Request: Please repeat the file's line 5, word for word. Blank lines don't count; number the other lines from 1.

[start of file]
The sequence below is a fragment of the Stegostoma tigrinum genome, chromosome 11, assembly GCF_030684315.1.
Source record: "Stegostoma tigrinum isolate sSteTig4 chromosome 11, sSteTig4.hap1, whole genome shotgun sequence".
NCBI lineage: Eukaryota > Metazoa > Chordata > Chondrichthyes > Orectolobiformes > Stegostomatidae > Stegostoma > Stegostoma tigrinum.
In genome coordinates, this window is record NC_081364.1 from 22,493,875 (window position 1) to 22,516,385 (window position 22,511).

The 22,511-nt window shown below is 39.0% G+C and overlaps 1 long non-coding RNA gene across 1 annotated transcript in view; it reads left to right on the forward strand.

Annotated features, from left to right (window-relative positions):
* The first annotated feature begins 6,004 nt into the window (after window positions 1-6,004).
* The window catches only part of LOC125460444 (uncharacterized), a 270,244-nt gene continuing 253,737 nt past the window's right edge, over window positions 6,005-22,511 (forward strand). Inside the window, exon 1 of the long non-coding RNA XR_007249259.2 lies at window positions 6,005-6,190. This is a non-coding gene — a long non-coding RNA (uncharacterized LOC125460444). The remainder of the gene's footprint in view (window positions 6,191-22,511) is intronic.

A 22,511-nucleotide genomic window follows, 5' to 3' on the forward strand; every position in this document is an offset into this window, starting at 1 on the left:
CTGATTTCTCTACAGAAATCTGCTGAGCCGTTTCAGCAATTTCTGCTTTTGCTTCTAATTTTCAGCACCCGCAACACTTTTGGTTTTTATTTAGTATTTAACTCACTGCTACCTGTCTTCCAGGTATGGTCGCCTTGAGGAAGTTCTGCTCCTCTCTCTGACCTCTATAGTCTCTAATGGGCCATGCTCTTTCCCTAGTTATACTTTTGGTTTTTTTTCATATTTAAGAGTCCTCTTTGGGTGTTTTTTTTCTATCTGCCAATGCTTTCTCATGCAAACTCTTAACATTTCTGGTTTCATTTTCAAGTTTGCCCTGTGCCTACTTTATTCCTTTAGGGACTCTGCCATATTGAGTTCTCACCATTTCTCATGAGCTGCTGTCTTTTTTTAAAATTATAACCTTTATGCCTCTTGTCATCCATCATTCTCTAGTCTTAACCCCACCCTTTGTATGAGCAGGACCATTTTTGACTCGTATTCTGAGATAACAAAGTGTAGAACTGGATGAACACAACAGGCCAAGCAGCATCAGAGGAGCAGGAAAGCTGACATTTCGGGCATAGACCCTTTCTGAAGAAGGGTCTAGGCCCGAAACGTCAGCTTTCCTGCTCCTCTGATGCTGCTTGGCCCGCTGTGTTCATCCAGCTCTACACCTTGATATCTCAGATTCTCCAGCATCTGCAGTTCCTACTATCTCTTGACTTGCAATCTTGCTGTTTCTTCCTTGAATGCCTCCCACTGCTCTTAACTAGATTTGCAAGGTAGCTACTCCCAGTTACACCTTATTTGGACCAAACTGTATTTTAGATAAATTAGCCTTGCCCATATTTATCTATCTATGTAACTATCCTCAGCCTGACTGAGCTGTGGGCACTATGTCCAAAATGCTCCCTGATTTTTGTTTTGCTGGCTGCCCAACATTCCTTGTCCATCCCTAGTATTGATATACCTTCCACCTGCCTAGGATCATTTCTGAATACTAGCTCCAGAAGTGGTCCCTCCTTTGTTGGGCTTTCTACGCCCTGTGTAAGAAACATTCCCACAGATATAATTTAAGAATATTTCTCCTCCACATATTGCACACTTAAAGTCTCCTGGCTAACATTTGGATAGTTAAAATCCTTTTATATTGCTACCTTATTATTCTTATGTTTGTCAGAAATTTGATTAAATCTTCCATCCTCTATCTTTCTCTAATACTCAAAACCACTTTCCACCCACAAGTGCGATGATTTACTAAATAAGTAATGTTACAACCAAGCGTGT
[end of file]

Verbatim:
The 22,511-nt window shown below is 39.0% G+C and overlaps 1 long non-coding RNA gene across 1 annotated transcript in view; it reads left to right on the forward strand.